It seems like there must be something wrong with Trader Joe’s Red Pepper Spread with Eggplant and Garlic. For one, that is a ponderous descriptor for something which has an actual name. Two, and more importantly, it’s bitter – so unpleasantly bitter!
“Add to pasta sauces, spread on chicken,” the jar enthusiastically suggests, “Top a burger with it!” Why, jar? I like all those things. Why would I want to smear a bitter condiment from the former Soviet bloc all over them?
That is being, perhaps, a bit unfair to the good people of Bulgaria, from whence this spread hails, and who I’m sure are only trying to do the best they can. The problem may lay in me, after all. Red Pepper Spread – or ajvar as it’s known as in its Serbian homeland – is not something I’m very familiar with. I’m more than willing to grant that the the subtleties of the spread are being lost on me.
Let’s take a quick look at the history of this unusual spread before we get into what exactly it’s trying to do to your taste buds.
Ajvar, also known under the more easily remembered but more frightening sounding name “Serbian Salad”, is basically a type of relish – made primarily from roasted red bell pepper and garlic, containing various quantities of eggplant, red pepper etc. Historically, the dish is known as a winter food throughout the Balkans, canned in early Autumn and subsisted on until spring brings fresh veggies.
I’m not quite sure why Trader Joe’s embraces some of the cultural names for its dishes, like dukkah, but not others, like this poor spread, unless perhaps they feared the outrage of countless babushkas, their dudgeon raised high by a sub-standard product peddled under the name ajvar.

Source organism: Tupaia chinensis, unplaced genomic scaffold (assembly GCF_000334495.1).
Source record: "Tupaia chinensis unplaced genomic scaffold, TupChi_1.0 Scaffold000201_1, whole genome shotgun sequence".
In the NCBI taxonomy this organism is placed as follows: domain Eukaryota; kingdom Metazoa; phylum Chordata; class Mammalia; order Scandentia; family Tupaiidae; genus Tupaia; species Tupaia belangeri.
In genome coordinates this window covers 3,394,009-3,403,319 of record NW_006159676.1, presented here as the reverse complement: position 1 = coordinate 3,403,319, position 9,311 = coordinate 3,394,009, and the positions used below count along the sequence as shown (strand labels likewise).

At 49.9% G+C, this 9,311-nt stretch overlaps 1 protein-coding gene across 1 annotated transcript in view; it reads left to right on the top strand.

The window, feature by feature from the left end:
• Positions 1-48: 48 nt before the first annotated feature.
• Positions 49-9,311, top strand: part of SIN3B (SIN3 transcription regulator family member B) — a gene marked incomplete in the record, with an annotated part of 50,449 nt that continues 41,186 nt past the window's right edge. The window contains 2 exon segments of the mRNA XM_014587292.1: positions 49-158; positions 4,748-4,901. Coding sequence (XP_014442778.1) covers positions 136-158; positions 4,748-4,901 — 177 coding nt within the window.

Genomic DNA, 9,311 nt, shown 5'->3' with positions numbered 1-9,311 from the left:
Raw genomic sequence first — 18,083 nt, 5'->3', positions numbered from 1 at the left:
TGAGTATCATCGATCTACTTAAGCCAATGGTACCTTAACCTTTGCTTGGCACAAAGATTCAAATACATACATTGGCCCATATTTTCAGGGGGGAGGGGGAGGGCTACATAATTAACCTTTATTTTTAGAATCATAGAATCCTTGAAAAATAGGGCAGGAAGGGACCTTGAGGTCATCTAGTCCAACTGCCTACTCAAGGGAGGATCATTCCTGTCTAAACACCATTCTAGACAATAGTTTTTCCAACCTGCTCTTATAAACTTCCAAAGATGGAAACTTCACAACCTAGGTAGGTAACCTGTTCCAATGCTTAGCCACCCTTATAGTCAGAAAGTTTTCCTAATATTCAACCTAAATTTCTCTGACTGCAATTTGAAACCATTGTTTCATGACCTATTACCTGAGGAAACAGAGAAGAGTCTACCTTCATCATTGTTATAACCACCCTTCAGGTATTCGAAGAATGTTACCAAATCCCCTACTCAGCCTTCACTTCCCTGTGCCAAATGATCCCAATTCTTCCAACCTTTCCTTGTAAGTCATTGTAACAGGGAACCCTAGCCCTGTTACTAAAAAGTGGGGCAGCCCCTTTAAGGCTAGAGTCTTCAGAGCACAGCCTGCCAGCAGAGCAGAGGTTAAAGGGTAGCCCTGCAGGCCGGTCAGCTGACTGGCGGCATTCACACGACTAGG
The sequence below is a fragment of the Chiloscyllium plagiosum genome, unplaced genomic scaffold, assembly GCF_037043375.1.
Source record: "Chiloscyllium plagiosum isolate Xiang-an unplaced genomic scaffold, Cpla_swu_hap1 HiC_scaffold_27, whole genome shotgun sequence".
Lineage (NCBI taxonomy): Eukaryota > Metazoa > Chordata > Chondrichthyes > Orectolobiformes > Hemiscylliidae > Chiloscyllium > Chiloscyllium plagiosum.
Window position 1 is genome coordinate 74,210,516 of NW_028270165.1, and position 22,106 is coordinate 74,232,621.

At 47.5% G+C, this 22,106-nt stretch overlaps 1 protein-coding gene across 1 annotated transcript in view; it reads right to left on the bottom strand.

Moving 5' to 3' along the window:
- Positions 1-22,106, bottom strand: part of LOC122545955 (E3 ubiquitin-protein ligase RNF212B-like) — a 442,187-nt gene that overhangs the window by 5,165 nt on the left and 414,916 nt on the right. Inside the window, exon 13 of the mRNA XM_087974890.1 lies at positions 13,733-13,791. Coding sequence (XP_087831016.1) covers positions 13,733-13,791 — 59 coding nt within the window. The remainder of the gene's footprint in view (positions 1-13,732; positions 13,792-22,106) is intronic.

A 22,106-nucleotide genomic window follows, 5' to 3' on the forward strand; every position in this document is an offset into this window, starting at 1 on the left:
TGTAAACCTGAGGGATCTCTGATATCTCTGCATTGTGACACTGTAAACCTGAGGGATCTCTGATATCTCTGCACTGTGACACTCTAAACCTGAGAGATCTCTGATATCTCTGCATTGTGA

All else set aside, I must praise Trader Joe’s for fetching interesting foods from interesting places. Always a culinary adventure at TJ’s! Of course, every adventure must have its times of misfortune, and that is where our red pepper spread comes in. In its homeland, this spread can be many things – piquant, red hot, even sweet – what it is not supposed to be, and what most foods try and avoid being, is unpleasantly bitter.
As the spread hits the tongue it is nearly sweet, thanks to the sugar added by TJ’s to offset the harshness of the taste. Even with the sugar, however, the bitterness comes through, clean and strong, right from the beginning. During the chew the bitterness rises in power, finally lording over your tongue for the length of the aftertaste. I can’t really figure out what it is they put in the spread that makes it so bitter – the list of ingredients is pure and simple, veggies, some oil and vinegar, no preservatives or artificial colors. It’s possible the fault lay in the preparation process itself. Ajvar is rumored to be best when roasted – not simply cooked on an industrial scale. Perhaps what the spread is missing is the tender loving of a roasting flame?
What isn’t bitter in the spread is certainly worth praising. The robust, earthy tastes of the eggplant and red pepper very nicely compliment simple meat and vegetable dishes, but the bitterness is simply too strong for me to actually enjoy any given mouthful of the stuff. It’s a nice idea for a spread, I only hope Trader Joe’s can reformulate this and bring it back under a prouder banner.
Would Recommend It: I’m afraid not, not even for novelties sake.
Would I Buy It Again: This spread has no place in my cabinet.
Final Synopsis: A hearty, tasty spread ruined by a strong bitter flavor.